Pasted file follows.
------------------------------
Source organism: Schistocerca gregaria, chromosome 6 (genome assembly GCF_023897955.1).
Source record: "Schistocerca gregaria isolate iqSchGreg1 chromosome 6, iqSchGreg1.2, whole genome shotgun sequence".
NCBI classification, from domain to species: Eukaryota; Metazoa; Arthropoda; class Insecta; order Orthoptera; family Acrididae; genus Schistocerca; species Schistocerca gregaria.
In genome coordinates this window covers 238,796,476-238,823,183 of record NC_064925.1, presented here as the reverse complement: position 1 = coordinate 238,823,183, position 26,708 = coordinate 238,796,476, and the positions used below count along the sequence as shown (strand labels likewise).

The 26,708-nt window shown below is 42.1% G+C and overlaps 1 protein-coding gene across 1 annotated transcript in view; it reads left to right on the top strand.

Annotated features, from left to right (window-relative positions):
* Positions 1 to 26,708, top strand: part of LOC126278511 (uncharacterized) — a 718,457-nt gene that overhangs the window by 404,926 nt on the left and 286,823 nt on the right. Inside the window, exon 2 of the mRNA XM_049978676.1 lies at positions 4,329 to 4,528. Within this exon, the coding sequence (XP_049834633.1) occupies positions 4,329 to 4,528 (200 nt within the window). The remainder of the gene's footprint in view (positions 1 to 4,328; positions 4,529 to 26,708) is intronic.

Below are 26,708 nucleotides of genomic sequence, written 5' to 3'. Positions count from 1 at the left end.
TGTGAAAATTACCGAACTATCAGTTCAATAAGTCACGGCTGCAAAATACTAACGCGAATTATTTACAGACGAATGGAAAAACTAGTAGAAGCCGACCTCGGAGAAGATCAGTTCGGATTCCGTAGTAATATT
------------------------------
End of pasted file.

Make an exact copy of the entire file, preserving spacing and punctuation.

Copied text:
Source organism: Schistocerca gregaria, chromosome 6 (genome assembly GCF_023897955.1).
Source record: "Schistocerca gregaria isolate iqSchGreg1 chromosome 6, iqSchGreg1.2, whole genome shotgun sequence".
NCBI classification, from domain to species: Eukaryota; Metazoa; Arthropoda; class Insecta; order Orthoptera; family Acrididae; genus Schistocerca; species Schistocerca gregaria.
In genome coordinates this window covers 238,796,476-238,823,183 of record NC_064925.1, presented here as the reverse complement: position 1 = coordinate 238,823,183, position 26,708 = coordinate 238,796,476, and the positions used below count along the sequence as shown (strand labels likewise).

The 26,708-nt window shown below is 42.1% G+C and overlaps 1 protein-coding gene across 1 annotated transcript in view; it reads left to right on the top strand.

Annotated features, from left to right (window-relative positions):
* Positions 1 to 26,708, top strand: part of LOC126278511 (uncharacterized) — a 718,457-nt gene that overhangs the window by 404,926 nt on the left and 286,823 nt on the right. Inside the window, exon 2 of the mRNA XM_049978676.1 lies at positions 4,329 to 4,528. Within this exon, the coding sequence (XP_049834633.1) occupies positions 4,329 to 4,528 (200 nt within the window). The remainder of the gene's footprint in view (positions 1 to 4,328; positions 4,529 to 26,708) is intronic.

Below are 26,708 nucleotides of genomic sequence, written 5' to 3'. Positions count from 1 at the left end.
TGTGAAAATTACCGAACTATCAGTTCAATAAGTCACGGCTGCAAAATACTAACGCGAATTATTTACAGACGAATGGAAAAACTAGTAGAAGCCGACCTCGGAGAAGATCAGTTCGGATTCCGTAGTAATATT